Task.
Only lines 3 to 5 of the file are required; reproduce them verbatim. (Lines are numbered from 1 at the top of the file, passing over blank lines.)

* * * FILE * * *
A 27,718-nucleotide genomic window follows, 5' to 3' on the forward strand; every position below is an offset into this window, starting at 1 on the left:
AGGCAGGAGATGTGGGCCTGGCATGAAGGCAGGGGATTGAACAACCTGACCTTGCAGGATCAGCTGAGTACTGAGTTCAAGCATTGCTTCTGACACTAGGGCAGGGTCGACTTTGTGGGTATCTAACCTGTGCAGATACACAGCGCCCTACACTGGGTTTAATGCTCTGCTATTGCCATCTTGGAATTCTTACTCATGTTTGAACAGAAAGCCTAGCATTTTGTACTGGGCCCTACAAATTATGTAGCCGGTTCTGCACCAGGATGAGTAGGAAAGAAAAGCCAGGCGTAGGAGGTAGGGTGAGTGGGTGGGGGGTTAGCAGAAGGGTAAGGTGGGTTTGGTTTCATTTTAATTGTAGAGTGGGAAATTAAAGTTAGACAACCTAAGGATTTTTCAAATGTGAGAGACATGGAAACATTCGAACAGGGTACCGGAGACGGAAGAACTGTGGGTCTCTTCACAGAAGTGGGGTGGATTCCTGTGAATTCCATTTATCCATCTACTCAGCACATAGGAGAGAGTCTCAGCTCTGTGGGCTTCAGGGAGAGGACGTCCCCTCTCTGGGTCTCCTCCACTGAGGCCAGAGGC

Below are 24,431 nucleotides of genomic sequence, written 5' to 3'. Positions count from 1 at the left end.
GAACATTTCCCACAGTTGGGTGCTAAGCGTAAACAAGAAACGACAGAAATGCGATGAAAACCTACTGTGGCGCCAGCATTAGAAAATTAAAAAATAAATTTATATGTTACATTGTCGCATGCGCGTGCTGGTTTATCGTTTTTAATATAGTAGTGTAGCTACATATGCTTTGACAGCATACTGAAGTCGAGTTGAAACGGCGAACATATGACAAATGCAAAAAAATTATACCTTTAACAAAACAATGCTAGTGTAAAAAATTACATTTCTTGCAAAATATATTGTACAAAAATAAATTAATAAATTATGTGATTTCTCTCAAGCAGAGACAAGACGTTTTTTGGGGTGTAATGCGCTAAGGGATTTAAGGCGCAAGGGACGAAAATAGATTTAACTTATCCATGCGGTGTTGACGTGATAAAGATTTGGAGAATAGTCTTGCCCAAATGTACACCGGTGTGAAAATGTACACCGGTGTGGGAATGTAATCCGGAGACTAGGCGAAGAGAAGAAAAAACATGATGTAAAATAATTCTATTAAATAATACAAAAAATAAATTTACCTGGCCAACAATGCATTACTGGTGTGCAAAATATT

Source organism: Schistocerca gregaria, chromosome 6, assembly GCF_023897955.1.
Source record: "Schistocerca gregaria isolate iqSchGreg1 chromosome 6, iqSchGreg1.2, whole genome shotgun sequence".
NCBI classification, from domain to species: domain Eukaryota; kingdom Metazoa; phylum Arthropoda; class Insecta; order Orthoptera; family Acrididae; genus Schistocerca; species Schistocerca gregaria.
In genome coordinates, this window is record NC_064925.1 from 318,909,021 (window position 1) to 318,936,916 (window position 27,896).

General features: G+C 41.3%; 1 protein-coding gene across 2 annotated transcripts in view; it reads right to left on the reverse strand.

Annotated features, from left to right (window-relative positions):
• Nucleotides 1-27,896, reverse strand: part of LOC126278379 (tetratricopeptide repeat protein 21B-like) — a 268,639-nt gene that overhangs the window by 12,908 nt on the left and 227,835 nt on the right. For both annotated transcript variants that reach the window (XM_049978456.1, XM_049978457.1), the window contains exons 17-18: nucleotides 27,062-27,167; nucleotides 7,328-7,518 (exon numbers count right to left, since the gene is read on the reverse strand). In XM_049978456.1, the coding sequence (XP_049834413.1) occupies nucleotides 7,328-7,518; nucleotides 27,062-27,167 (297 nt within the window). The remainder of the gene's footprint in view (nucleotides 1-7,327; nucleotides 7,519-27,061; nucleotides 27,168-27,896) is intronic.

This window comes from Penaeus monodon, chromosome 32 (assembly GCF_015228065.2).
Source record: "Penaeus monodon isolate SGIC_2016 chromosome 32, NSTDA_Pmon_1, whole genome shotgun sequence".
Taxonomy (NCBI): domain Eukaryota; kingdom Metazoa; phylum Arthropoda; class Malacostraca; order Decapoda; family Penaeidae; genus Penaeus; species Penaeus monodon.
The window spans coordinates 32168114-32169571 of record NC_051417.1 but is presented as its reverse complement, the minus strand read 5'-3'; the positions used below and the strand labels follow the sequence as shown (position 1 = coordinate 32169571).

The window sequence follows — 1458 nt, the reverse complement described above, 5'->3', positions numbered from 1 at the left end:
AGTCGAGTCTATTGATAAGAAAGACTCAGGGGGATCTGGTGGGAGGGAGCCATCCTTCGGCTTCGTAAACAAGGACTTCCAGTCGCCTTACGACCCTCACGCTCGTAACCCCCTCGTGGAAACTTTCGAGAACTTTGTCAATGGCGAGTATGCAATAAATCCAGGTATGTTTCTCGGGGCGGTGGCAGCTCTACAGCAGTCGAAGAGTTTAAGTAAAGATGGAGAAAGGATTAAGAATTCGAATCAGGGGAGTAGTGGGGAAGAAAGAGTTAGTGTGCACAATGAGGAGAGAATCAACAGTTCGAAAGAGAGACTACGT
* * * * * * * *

Below are 24,431 nucleotides of genomic sequence, written 5' to 3'. Positions count from 1 at the left end.
GAACATTTCCCACAGTTGGGTGCTAAGCGTAAACAAGAAACGACAGAAATGCGATGAAAACCTACTGTGGCGCCAGCATTAGAAAATTAAAAAATAAATTTATATGTTACATTGTCGCATGCGCGTGCTGGTTTATCGTTTTTAATATAGTAGTGTAGCTACATATGCTTTGACAGCATACTGAAGTCGAGTTGAAACGGCGAACATATGACAAATGCAAAAAAATTATACCTTTAACAAAACAATGCTAGTGTAAAAAATTACATTTCTTGCAAAATATATTGTACAAAAATAAATTAATAAATTATGTGATTTCTCTCAAGCAGAGACAAGACGTTTTTTGGGGTGTAATGCGCTAAGGGATTTAAGGCGCAAGGGACGAAAATAGATTTAACTTATCCATGCGGTGTTGACGTGATAAAGATTTGGAGAATAGTCTTGCCCAAATGTACACCGGTGTGAAAATGTACACCGGTGTGGGAATGTAATCCGGAGACTAGGCGAAGAGAAGAAAAAACATGATGTAAAATAATTCTATTAAATAATACAAAAAATAAATTTACCTGGCCAACAATGCATTACTGGTGTGCAAAATATT

Source organism: Schistocerca gregaria, chromosome 6, assembly GCF_023897955.1.